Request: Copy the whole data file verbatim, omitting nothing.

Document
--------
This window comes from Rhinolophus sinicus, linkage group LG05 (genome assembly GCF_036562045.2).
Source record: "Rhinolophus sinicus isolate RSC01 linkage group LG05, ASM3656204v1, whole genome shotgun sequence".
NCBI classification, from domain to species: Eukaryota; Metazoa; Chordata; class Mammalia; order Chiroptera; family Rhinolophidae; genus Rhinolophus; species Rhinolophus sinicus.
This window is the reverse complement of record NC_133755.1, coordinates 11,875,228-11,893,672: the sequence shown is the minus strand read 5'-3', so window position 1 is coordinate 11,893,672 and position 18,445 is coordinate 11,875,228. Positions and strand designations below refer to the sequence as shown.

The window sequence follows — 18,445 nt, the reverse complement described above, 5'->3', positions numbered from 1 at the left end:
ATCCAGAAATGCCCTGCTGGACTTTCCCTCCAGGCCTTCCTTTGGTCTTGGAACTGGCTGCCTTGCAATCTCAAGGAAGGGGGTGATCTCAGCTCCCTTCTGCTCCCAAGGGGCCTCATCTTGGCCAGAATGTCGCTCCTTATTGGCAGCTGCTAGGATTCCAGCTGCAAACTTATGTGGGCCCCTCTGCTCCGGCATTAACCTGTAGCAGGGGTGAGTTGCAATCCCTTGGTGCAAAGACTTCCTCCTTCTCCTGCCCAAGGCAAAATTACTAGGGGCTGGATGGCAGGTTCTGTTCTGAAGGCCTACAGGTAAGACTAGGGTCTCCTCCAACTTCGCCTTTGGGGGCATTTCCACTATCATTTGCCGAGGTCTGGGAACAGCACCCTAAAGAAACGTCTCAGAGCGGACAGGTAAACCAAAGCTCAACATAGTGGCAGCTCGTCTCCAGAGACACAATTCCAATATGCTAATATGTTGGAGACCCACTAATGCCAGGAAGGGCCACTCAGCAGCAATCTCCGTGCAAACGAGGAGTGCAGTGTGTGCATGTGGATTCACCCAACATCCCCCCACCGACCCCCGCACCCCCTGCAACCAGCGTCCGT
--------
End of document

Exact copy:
This window comes from Rhinolophus sinicus, linkage group LG05 (genome assembly GCF_036562045.2).
Source record: "Rhinolophus sinicus isolate RSC01 linkage group LG05, ASM3656204v1, whole genome shotgun sequence".
NCBI classification, from domain to species: Eukaryota; Metazoa; Chordata; class Mammalia; order Chiroptera; family Rhinolophidae; genus Rhinolophus; species Rhinolophus sinicus.
This window is the reverse complement of record NC_133755.1, coordinates 11,875,228-11,893,672: the sequence shown is the minus strand read 5'-3', so window position 1 is coordinate 11,893,672 and position 18,445 is coordinate 11,875,228. Positions and strand designations below refer to the sequence as shown.

The window sequence follows — 18,445 nt, the reverse complement described above, 5'->3', positions numbered from 1 at the left end:
ATCCAGAAATGCCCTGCTGGACTTTCCCTCCAGGCCTTCCTTTGGTCTTGGAACTGGCTGCCTTGCAATCTCAAGGAAGGGGGTGATCTCAGCTCCCTTCTGCTCCCAAGGGGCCTCATCTTGGCCAGAATGTCGCTCCTTATTGGCAGCTGCTAGGATTCCAGCTGCAAACTTATGTGGGCCCCTCTGCTCCGGCATTAACCTGTAGCAGGGGTGAGTTGCAATCCCTTGGTGCAAAGACTTCCTCCTTCTCCTGCCCAAGGCAAAATTACTAGGGGCTGGATGGCAGGTTCTGTTCTGAAGGCCTACAGGTAAGACTAGGGTCTCCTCCAACTTCGCCTTTGGGGGCATTTCCACTATCATTTGCCGAGGTCTGGGAACAGCACCCTAAAGAAACGTCTCAGAGCGGACAGGTAAACCAAAGCTCAACATAGTGGCAGCTCGTCTCCAGAGACACAATTCCAATATGCTAATATGTTGGAGACCCACTAATGCCAGGAAGGGCCACTCAGCAGCAATCTCCGTGCAAACGAGGAGTGCAGTGTGTGCATGTGGATTCACCCAACATCCCCCCACCGACCCCCGCACCCCCTGCAACCAGCGTCCGT